The situation of criticism at large in Germany at the time contributed most to the newspaper’s advantageous position. There were essentially only two critical periodicals of note that the new newspaper would have to surpass. The Göttingische gelehrte Anzeigen, which had commenced with the founding of the university in Göttingen and was initially supported — or rather guided — by the great Haller, had maintained its dignified reputation and continued to offer quite valuable assessments in a dignified tone; its weekly pages, however, published in octavo format, were much too stingy to expand beyond only the most important publications in scholarly literature.
The Allgemeine Deutsche Bibliothek, founded, edited, and published by Friedrich Nicolai in Berlin, though |80| encompassing all the branches of literature, nonetheless in every respect bore the imprint of narrow-minded, bibliopolic speculation, speaking only about such writings that were published in Germany itself, since only such tended to appear and be noted at the Leipzig book fair. Its external, narrow German font on gray printing paper was anything but inviting and demonstrated all too clearly that the paper was calculated to produce high profits. The honorarium offered to scholarly contributors was calculated according to the standard that had obtained at the middle of the century and was too paltry to lure or compensate any genuinely active participation.
Its greatest transgression, however, was the one-sided, narrow disposition in which it was edited. Nicolai, a well-informed man but neither a scholar nor a philosophical thinker, nonetheless considered himself both because Lessing and Mendelssohn had once been his friends, and he considered himself capable of functioning as a literary authority because respected intellects had joined him and his Bibliothek simply for want of any more appealing center.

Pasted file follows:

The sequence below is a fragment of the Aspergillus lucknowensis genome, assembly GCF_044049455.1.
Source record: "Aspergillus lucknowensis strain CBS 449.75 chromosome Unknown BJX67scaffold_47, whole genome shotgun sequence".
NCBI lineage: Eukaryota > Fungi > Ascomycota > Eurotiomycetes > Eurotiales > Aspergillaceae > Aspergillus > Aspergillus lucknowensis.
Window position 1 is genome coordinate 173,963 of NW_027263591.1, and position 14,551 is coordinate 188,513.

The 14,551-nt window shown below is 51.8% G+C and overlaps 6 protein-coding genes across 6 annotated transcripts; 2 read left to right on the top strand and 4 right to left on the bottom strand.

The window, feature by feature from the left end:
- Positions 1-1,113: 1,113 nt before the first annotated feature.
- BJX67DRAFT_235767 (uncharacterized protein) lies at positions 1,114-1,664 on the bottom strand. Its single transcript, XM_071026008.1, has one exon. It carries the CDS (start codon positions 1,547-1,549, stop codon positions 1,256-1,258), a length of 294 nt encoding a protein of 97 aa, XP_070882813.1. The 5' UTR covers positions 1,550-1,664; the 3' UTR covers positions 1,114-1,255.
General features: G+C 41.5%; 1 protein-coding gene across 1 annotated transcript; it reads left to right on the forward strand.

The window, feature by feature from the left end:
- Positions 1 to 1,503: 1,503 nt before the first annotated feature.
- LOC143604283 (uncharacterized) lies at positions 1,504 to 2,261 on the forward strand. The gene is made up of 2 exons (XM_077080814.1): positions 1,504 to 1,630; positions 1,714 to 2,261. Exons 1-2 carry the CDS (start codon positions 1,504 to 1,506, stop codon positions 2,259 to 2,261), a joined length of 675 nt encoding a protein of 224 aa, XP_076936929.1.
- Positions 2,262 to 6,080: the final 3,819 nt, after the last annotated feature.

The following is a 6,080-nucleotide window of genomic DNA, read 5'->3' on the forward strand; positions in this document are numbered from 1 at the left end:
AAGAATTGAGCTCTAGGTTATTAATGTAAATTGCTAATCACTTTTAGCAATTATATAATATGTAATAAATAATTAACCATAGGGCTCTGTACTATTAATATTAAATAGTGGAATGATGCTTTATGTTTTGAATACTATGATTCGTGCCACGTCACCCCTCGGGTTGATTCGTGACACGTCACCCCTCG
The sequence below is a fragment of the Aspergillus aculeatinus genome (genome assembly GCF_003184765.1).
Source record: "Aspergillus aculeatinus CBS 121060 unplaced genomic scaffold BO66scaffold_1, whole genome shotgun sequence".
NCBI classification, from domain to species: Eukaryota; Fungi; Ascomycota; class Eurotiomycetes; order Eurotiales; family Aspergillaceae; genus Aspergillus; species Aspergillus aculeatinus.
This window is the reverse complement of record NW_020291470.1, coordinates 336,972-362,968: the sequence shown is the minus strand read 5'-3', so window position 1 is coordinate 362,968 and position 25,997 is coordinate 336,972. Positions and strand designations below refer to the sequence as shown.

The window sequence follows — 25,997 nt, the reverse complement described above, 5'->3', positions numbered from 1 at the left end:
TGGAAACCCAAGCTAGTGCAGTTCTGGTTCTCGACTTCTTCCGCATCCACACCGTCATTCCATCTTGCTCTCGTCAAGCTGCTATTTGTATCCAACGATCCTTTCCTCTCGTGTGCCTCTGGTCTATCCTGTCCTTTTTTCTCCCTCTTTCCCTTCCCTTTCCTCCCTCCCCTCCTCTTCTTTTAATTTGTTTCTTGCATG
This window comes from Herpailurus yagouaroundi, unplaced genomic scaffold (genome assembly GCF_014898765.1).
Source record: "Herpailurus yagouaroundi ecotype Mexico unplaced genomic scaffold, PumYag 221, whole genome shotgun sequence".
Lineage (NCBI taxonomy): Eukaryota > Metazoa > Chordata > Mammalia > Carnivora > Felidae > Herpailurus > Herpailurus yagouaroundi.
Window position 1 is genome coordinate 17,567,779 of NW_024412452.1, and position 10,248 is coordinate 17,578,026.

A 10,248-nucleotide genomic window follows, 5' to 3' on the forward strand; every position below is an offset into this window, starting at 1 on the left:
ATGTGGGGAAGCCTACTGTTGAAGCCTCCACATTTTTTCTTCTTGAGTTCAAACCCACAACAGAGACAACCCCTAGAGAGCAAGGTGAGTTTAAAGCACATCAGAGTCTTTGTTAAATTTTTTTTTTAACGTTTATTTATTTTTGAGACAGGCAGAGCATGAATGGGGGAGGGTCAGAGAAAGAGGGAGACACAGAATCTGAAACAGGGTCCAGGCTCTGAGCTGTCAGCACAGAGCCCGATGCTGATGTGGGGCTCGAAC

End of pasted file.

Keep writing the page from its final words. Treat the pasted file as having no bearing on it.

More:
Although he genuinely did acquire considerable influence for several years, such could not but be diminished by the appearance of talented younger minds and the continued development in the various scholarly disciplines and literature. Because he was soon unable to keep up with this development, both he and most of the friends who had aged along with him fell prey to the age-related foible of viewing the level at which they themselves stood as the pinnacle of knowledge and accomplishment. He tried to prohibit forward movement, directed refined hostility toward anything and everything new, and — quickly became the object of various ridicule.
Besides these two critical periodicals, various so-called scholarly newspapers had emerged in |81| Gotha, Erfurt, and several other smaller towns where this or that bright, though also dull writer and a bookseller possessed a modest measure of entrepreneurial spirit. These papers vegetated along for a shorter or longer period of time without receiving much attention. Even some political newspapers also offered book reviews. But all these publications merely revealed the need for a well-organized critical organ without, however, fully satisfying that need, and all were then overshadowed once the plan of the Allgemeine Literatur-Zeitung itself emerged.
Conceived according to scholarly rather than bibliopolic goals, this plan encompassed the entire literature of cultivated nations and aimed at promoting the progress and development of all scholarly disciplines by providing news about them quickly, for it was to appear daily as a full half printing sheet in quarto format. At the head of each specialized discipline it positioned a scholar renowned in precisely that discipline, albeit with the guarantee that there was to be no coercion applied to his equals in the discipline in the expression of their opinions; when necessary, several different assessments of one and the same object of discussion were to be published. —
The not insignificant honorarium of 18 Thaler in gold per printing sheet, and even the novel external appearance of the newspaper, contributed toward it quickly acquiring an authority before which everyone bowed. The greatest philosopher of the age, Kant, inaugurated things by reviewing the most admired work of the period, namely, Herder’s Ideen,  unfortunately by belittling it. — A separate, large house was built outside Jena as the editorial headquarters, in which Schütz himself |82| lived and which among students and residents alike was known simply as the Literatur.